As a corollary to Chuck M.’s recent, compelling post on “The Importance of IT Training in Libraries,” it occurs to me how important technology training in terms of general tech support to patrons has become, even to the point of becoming the “new reference.”
In a given month at my library, and I suspect at other libraries, too, tech support inquiries far outweigh and often eclipse what would be considered to be the traditional reference inquiries, such as finding an historical reference or what cemetery (of many in town) is the oldest where a decedent of interest might be buried.
As part of my monthly report to our library’s Director, I report how many and what kinds of tech sessions or inquiries that I supported during the month, and the number and variety are always amazing, but not necessarily surprising to me, since, as Chuck indicated in his post, libraries are not just about books in the sense of print materials, but more and more about digital content, like eBooks, eAudiobooks, eMagazines, streaming media, eSources, not to mention the electronic devices and apps that mediate this content. By offering all of this digital content, we are by default compelled (in a good way) to support all of the gadgets and devices that serve to deliver this content.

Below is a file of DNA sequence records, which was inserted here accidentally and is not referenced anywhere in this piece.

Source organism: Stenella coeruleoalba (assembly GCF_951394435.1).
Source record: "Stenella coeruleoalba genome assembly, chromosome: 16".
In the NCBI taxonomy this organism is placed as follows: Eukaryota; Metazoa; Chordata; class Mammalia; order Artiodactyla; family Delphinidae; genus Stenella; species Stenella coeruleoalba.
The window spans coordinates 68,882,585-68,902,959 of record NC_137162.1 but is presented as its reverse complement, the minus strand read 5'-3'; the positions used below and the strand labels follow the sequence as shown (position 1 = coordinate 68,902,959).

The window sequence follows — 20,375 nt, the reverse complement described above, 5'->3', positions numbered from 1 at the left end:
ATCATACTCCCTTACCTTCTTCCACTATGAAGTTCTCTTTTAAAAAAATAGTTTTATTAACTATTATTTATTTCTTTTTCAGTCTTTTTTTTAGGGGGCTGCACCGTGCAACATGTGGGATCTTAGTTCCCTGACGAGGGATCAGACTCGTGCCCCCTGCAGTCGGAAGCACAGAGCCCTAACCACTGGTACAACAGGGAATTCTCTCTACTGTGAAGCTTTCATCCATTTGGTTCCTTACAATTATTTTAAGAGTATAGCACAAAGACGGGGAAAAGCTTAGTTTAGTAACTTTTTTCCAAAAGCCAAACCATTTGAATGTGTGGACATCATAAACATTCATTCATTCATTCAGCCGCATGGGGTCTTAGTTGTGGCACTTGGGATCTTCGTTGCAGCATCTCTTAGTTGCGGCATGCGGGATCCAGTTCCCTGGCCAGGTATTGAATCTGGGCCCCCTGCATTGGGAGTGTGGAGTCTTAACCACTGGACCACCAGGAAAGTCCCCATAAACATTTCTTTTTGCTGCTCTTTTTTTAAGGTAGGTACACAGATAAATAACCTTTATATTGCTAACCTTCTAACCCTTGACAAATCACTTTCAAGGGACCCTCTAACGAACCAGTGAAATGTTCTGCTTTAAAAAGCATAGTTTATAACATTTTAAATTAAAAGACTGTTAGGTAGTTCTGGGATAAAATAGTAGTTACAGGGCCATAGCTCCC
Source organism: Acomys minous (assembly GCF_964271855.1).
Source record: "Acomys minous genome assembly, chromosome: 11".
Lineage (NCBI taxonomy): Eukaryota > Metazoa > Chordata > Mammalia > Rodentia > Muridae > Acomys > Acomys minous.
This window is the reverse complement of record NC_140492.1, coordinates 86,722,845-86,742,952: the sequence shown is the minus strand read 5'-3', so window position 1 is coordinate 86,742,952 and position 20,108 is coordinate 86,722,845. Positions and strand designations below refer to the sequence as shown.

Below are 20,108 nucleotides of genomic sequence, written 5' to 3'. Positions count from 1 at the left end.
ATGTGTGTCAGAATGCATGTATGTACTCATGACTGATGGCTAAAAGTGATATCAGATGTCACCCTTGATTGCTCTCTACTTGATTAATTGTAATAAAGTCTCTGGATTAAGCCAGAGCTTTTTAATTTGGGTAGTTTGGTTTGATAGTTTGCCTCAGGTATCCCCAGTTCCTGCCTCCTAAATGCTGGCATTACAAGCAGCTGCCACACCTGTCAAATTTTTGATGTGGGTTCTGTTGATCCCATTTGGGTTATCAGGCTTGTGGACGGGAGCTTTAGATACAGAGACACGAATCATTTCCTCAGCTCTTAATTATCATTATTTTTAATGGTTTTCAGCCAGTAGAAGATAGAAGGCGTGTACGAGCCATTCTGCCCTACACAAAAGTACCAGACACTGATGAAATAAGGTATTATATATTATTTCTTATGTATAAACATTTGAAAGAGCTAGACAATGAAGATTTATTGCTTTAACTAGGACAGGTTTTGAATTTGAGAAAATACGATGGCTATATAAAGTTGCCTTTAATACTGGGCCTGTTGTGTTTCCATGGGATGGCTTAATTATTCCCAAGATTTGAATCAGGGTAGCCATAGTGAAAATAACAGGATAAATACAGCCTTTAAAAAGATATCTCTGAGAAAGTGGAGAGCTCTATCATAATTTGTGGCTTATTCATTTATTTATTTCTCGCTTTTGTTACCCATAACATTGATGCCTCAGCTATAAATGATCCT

In addition, everywhere you look upon visiting any or most libraries, books are not the only thing on the lending or services menu, but also computers, laptops, tablets, video games and gaming equipment, WiFi, hotspots, state-of-the-art, audio-visual equipped meeting rooms, etc., all of which require some level of technical support and savvy for their delivery and maintenance.
By offering these things in the normal course of our operations, patrons can’t help but begin to think of us as technologists in some way and won’t hesitate to consult with us first (instead of Best Buy or their ilk) when they run into trouble with their own gadgets, and the more so if they are formally welcomed and invited by us. This means that it’s incumbent on us to develop our technical know-how through routine training and hands-on experience.